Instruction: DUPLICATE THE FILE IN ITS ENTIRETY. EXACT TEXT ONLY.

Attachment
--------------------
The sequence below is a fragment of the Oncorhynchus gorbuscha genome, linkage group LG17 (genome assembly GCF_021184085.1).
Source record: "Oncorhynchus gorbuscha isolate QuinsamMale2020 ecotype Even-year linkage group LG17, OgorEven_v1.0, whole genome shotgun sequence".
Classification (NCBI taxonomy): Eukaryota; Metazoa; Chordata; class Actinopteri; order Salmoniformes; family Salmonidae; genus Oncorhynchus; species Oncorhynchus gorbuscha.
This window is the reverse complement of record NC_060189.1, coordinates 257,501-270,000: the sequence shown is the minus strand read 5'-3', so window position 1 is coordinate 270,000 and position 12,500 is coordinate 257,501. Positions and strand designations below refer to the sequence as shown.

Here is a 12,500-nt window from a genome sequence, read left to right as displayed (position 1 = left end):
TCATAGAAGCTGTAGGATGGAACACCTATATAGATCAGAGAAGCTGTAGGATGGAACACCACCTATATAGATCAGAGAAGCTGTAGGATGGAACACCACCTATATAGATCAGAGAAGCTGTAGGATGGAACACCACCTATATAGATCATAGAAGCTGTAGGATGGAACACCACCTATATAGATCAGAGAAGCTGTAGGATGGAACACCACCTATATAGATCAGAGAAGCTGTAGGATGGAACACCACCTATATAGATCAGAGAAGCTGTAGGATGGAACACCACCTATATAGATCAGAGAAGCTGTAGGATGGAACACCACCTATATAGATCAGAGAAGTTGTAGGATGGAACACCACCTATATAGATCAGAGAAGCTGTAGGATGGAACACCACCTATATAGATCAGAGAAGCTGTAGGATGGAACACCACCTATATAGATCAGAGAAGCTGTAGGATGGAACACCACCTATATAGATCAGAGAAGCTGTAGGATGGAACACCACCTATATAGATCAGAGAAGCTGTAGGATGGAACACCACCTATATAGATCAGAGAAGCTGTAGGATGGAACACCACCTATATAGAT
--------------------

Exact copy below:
The sequence below is a fragment of the Oncorhynchus gorbuscha genome, linkage group LG17 (genome assembly GCF_021184085.1).
Source record: "Oncorhynchus gorbuscha isolate QuinsamMale2020 ecotype Even-year linkage group LG17, OgorEven_v1.0, whole genome shotgun sequence".
Classification (NCBI taxonomy): Eukaryota; Metazoa; Chordata; class Actinopteri; order Salmoniformes; family Salmonidae; genus Oncorhynchus; species Oncorhynchus gorbuscha.
This window is the reverse complement of record NC_060189.1, coordinates 257,501-270,000: the sequence shown is the minus strand read 5'-3', so window position 1 is coordinate 270,000 and position 12,500 is coordinate 257,501. Positions and strand designations below refer to the sequence as shown.

Here is a 12,500-nt window from a genome sequence, read left to right as displayed (position 1 = left end):
TCATAGAAGCTGTAGGATGGAACACCTATATAGATCAGAGAAGCTGTAGGATGGAACACCACCTATATAGATCAGAGAAGCTGTAGGATGGAACACCACCTATATAGATCAGAGAAGCTGTAGGATGGAACACCACCTATATAGATCATAGAAGCTGTAGGATGGAACACCACCTATATAGATCAGAGAAGCTGTAGGATGGAACACCACCTATATAGATCAGAGAAGCTGTAGGATGGAACACCACCTATATAGATCAGAGAAGCTGTAGGATGGAACACCACCTATATAGATCAGAGAAGCTGTAGGATGGAACACCACCTATATAGATCAGAGAAGTTGTAGGATGGAACACCACCTATATAGATCAGAGAAGCTGTAGGATGGAACACCACCTATATAGATCAGAGAAGCTGTAGGATGGAACACCACCTATATAGATCAGAGAAGCTGTAGGATGGAACACCACCTATATAGATCAGAGAAGCTGTAGGATGGAACACCACCTATATAGATCAGAGAAGCTGTAGGATGGAACACCACCTATATAGATCAGAGAAGCTGTAGGATGGAACACCACCTATATAGAT